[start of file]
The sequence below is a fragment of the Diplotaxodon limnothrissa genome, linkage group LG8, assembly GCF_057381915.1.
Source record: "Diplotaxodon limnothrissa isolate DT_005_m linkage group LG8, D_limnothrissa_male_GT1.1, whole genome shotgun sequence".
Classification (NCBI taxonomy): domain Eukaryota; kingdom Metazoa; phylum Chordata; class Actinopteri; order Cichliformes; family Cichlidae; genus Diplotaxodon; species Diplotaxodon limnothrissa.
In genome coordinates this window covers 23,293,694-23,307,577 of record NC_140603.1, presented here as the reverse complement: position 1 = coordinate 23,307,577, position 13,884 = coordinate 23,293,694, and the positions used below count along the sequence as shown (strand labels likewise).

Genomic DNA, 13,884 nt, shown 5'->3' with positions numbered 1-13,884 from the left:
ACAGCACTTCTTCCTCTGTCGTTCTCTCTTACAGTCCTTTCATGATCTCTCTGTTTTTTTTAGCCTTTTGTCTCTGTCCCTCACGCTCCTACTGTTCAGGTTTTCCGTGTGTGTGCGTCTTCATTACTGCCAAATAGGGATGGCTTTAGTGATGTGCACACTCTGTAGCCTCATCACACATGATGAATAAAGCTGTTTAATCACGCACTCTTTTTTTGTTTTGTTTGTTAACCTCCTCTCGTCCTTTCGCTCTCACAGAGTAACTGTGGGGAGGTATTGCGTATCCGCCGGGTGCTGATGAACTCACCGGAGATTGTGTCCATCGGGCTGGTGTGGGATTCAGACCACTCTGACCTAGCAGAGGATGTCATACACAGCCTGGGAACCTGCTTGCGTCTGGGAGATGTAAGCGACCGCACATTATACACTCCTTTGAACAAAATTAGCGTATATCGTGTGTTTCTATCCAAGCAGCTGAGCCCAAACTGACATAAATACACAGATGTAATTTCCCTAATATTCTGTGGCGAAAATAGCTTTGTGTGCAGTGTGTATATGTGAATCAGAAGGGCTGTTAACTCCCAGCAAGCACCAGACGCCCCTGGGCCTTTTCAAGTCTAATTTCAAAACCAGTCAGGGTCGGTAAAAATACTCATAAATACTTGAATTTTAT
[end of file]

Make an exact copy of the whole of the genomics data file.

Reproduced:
The sequence below is a fragment of the Diplotaxodon limnothrissa genome, linkage group LG8, assembly GCF_057381915.1.
Source record: "Diplotaxodon limnothrissa isolate DT_005_m linkage group LG8, D_limnothrissa_male_GT1.1, whole genome shotgun sequence".
Classification (NCBI taxonomy): domain Eukaryota; kingdom Metazoa; phylum Chordata; class Actinopteri; order Cichliformes; family Cichlidae; genus Diplotaxodon; species Diplotaxodon limnothrissa.
In genome coordinates this window covers 23,293,694-23,307,577 of record NC_140603.1, presented here as the reverse complement: position 1 = coordinate 23,307,577, position 13,884 = coordinate 23,293,694, and the positions used below count along the sequence as shown (strand labels likewise).

Genomic DNA, 13,884 nt, shown 5'->3' with positions numbered 1-13,884 from the left:
ACAGCACTTCTTCCTCTGTCGTTCTCTCTTACAGTCCTTTCATGATCTCTCTGTTTTTTTTAGCCTTTTGTCTCTGTCCCTCACGCTCCTACTGTTCAGGTTTTCCGTGTGTGTGCGTCTTCATTACTGCCAAATAGGGATGGCTTTAGTGATGTGCACACTCTGTAGCCTCATCACACATGATGAATAAAGCTGTTTAATCACGCACTCTTTTTTTGTTTTGTTTGTTAACCTCCTCTCGTCCTTTCGCTCTCACAGAGTAACTGTGGGGAGGTATTGCGTATCCGCCGGGTGCTGATGAACTCACCGGAGATTGTGTCCATCGGGCTGGTGTGGGATTCAGACCACTCTGACCTAGCAGAGGATGTCATACACAGCCTGGGAACCTGCTTGCGTCTGGGAGATGTAAGCGACCGCACATTATACACTCCTTTGAACAAAATTAGCGTATATCGTGTGTTTCTATCCAAGCAGCTGAGCCCAAACTGACATAAATACACAGATGTAATTTCCCTAATATTCTGTGGCGAAAATAGCTTTGTGTGCAGTGTGTATATGTGAATCAGAAGGGCTGTTAACTCCCAGCAAGCACCAGACGCCCCTGGGCCTTTTCAAGTCTAATTTCAAAACCAGTCAGGGTCGGTAAAAATACTCATAAATACTTGAATTTTAT